Schema Therapy

Jeffrey Young described schemas as: "broad, pervasive themes regarding oneself and one's relationship with others; developed during childhood and elaborated throughout one's lifetime. Most schemas are dysfunctional."

"Schemas develop in childhood from an interplay between the child's temperament and his ongoing negative experiences with his parents, siblings peers and the outside world". " Schemas become part of a person's belief system. People distort their experiences and view towards life in order to maintain their schemas." Example: If a woman feels she is unattractive, she will not notice a man looking at her; or of she does see him she may interpret his behavior as him viewing her unattractive physical features. It may not cross her mind that he might find her attractive; because she has a negative view of herself and interprets reality in a way that supports her belief system."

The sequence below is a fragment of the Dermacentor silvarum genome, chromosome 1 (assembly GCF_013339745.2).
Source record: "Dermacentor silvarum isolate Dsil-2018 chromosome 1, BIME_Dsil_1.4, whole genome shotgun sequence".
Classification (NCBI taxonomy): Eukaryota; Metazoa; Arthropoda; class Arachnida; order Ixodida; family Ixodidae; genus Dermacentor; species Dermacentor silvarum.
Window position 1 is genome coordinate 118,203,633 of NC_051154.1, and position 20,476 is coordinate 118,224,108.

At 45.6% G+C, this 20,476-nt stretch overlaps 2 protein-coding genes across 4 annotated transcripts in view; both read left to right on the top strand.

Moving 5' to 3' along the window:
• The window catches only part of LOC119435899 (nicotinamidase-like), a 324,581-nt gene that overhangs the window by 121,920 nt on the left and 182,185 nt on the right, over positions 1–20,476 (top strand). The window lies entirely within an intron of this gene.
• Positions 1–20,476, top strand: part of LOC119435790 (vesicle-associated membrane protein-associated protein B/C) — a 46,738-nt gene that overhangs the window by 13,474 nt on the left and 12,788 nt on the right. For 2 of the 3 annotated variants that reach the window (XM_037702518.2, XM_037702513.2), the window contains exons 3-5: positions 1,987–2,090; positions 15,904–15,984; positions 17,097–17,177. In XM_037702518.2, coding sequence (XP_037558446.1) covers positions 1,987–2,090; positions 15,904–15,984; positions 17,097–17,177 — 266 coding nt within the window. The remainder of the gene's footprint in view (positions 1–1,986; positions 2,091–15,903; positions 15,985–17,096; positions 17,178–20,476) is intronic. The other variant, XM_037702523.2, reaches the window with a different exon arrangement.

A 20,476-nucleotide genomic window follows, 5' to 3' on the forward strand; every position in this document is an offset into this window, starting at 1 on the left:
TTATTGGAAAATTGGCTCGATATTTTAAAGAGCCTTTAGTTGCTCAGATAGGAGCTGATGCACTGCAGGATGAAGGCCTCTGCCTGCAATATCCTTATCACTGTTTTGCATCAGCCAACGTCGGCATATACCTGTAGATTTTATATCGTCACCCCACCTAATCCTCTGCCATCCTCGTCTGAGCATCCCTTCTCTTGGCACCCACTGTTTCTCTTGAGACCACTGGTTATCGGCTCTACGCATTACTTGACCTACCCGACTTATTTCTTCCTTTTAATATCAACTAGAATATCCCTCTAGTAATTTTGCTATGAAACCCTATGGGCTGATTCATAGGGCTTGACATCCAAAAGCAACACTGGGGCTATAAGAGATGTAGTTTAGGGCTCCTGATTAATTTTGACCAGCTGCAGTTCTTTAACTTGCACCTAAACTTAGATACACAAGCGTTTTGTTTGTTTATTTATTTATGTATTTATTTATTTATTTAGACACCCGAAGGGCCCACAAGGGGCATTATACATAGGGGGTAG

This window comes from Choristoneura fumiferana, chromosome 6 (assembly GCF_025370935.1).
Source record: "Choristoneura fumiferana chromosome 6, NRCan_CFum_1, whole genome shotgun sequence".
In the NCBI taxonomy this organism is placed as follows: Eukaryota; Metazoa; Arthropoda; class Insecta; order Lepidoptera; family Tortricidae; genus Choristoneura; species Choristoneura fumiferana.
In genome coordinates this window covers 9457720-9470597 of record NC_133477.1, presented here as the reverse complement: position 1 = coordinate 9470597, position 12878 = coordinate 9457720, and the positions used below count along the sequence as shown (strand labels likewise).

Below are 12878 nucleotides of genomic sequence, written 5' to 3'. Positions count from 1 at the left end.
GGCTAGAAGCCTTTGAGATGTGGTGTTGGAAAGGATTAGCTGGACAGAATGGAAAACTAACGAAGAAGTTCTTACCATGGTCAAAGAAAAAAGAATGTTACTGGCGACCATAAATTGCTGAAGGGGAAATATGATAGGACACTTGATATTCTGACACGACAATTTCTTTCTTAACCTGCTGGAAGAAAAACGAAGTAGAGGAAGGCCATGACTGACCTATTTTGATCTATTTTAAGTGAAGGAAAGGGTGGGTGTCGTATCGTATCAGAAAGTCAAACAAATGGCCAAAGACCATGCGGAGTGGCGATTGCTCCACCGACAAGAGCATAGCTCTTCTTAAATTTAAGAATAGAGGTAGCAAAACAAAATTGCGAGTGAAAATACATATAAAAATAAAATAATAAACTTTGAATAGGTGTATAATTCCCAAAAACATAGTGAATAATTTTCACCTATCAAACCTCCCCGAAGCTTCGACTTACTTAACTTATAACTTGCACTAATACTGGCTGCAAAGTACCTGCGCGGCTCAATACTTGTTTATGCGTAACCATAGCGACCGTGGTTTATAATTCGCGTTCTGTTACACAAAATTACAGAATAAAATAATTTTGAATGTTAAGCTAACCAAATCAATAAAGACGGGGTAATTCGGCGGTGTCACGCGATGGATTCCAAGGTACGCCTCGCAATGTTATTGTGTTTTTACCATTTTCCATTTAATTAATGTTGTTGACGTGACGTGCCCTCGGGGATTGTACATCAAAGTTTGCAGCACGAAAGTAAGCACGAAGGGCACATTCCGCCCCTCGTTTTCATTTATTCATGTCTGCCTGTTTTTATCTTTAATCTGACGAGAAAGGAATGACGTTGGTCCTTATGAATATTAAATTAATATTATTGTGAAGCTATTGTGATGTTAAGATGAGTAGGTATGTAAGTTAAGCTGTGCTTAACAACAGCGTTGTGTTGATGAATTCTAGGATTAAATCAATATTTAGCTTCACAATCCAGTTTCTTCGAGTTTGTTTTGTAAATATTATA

Dr. McGowan works with a person's dysfunctional schema, often using EMDR, to change an individual' s belief system  so the person  can lead a more functional life. If you think of a schema as a bad computer chip; the goal of Schema Therapy is to remove the bad chip and replace it with a new, updated version and more truthful one.